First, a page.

There’s fast … then there’s “Tony Lancaster” fast.
Chef Tony, as he’s known around SoCal, can make 900 sandwiches in an hour. And we’re not talking baloney and mayo on white bread here, but a Turkey Croissant with dried tomato aioli, filled with oven-roasted turkey breast, provolone cheese, alfalfa sprouts, green leaf, tomato and red onion.
Or, how about the Santa Maria Tri-Tip Wrap with slow-roasted seasoned tri-tip, roasted bell peppers, sweet red onions, chipotle Caesar dressing with mixed green leaf lettuce and romaine.
Event managers, for mega-venues like Staples Arena in Los Angeles and the Home Depot Center in Carson, have his number on speed dial for good reason. “We’re the only ones who can produce 5,000 box lunches within a 48-hour notice,” he said.
When Tony decided to turn his around after years of abusing drugs and alcohol, his recovery was just as fast.
“In 2007, it all just came crashing down,” said Tony inside the Hope Café and Catering Company, which he owns with David Ireland. “I lost two homes, I lost a business, and I became homeless, living in the desert and on people’s couches for eight months.”
Then in 2008, as if tapped on a shoulder by an angel, he came to Los Angeles “to get sober.” Then in rapid succession he became a Christian, was baptized, fell in love, and got engaged and married in a span of about 20 months. “It was a very quick process,” said Tony, who earlier that morning had overseen the production of 3,000 sandwiches for the Pasadena Unified School District, not a trace of mustard or smudge of chicken salad on his shirt.
Despite all the good things that were finally happening to him, after making his life-affirming decision to get sober, one thing was still unclear: What was he going to do with the rest of his life? Did he still want to be a cook and a chef, a vocation he had pursued since he was 16? Did he still have the passion?
“I was trying to figure out what God wanted me to do,” Tony said. “I wasn’t sure if He wanted me to cook anymore or be involved with the restaurant business. I did a lot of praying.”
He also boarded a train for Fresno, where he was scheduled to cater a wedding. It turned out to be the best ride he ever took.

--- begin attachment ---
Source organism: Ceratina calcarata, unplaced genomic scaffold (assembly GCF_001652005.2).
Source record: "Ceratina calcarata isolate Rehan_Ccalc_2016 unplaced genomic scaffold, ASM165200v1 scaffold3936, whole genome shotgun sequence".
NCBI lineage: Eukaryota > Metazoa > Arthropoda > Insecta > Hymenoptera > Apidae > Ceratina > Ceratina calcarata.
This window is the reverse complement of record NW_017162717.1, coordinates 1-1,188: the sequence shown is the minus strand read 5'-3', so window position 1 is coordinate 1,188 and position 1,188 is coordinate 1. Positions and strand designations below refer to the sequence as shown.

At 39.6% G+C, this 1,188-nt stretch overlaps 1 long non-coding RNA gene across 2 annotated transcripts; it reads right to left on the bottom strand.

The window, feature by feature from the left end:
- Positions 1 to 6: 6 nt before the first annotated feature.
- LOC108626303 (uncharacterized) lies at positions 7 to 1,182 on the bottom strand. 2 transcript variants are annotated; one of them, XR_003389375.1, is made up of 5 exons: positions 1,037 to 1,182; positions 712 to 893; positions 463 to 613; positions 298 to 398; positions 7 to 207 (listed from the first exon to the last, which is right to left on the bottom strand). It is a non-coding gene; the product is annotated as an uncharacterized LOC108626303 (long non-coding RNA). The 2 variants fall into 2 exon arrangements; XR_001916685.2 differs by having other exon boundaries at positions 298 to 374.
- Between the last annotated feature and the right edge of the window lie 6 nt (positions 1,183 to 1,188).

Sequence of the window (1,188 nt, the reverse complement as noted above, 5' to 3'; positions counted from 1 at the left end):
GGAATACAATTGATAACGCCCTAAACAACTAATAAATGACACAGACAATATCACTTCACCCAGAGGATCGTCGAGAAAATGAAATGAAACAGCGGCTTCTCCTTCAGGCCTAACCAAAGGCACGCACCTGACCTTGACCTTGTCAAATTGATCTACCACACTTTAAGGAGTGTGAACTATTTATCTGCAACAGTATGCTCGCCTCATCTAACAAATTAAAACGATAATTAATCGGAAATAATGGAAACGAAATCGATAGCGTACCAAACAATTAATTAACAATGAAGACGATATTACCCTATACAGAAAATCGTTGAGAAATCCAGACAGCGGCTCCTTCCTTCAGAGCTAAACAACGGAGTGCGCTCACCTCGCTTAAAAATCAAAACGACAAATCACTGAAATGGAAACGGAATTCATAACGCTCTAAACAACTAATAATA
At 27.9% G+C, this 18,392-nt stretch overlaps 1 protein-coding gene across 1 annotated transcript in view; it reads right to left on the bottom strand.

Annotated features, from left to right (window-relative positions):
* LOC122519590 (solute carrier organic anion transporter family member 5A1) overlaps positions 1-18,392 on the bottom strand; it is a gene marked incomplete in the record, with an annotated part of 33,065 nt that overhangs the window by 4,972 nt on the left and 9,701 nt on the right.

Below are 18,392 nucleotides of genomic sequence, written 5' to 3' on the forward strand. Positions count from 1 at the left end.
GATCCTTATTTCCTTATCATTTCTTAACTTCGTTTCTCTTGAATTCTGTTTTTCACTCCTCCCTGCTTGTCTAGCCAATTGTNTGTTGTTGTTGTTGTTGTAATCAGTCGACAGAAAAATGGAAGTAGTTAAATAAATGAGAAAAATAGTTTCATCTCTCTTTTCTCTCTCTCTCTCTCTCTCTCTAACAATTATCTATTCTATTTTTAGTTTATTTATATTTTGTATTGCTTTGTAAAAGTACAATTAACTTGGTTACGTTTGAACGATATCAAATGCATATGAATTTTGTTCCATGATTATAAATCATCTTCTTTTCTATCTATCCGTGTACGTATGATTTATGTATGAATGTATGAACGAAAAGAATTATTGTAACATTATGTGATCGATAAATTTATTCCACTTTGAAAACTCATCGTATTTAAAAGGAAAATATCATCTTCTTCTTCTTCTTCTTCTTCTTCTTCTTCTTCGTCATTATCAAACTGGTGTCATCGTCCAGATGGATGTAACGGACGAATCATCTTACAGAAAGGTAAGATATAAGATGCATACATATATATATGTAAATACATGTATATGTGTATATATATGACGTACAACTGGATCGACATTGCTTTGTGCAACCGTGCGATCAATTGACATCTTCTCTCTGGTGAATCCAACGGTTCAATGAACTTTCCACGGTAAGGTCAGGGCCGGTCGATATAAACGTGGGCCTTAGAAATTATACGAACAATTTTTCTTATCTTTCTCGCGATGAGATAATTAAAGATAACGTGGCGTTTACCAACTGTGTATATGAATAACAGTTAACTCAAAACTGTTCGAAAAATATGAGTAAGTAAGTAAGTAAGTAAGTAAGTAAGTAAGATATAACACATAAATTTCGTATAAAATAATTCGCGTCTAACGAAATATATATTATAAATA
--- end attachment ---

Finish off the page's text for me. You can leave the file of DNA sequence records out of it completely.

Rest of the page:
“I kept asking God, ‘What do you want me to do?’ Tony said. “He told me to start writing and when I had stopped, I had completed a business plan for Hope Café and Catering.”
For its mission, the Café would provide a place for “the outcast, outsourced and overlooked”, for people, as Tony described, “who can’t get a job because of a particular reason in their past,” perhaps because of a felony or a history of drug or alcohol abuse. Moreover, his plan detailed how he wanted to employ single mothers who had few, if any, marketable skills.
“I wanted to provide a place to teach them how to feed themselves, feed their family and feed the community,” Tony said. “In that process, we could teach them a trade. I don’t care whether they stayed with us for six days, six weeks, six months or six years. The point was to be able to pray with them and pray for them, and just be able to help them in their journey.”
Tony was listening to God, and it appears God had his ear out for Tony, too.
Following his business plan, Tony began consulting for Kilroy’s Sandwich Factory in Pasadena. According to Tony, the business was losing money, but he saw its potential. Tony also liked the fact it was a Christian-based business. But he felt it was a Christian business that wasn’t fulfilling its mission.
“Its website talked about its mission to be the arm of Christ, but in reality it was just words,” Tony said. “The owners were expressing what they believed, but it wasn’t being communicated to the employees and definitely not to the customer.”
Still, Tony wanted in, to be a 50-50 partner, but with conditions.
“I didn’t want it to be just a Christian business; I wanted it to be a truly a ‘First fruits’ business,” Tony explained. “I wanted to give away 10 percent of what we brought in – not what we cleared, but what we brought in. So, if we do a million in sales, I want to give 100,000. And if we make $2 million in sales, I want to give away $200,000.”
He told Ireland, his future partner: “That’s how I’ve lived my life and that’s how I want the business to be. I think we should be doing exactly what the Bible tells us to do, to give away the first 10 percent of the fruits … the best of the best.”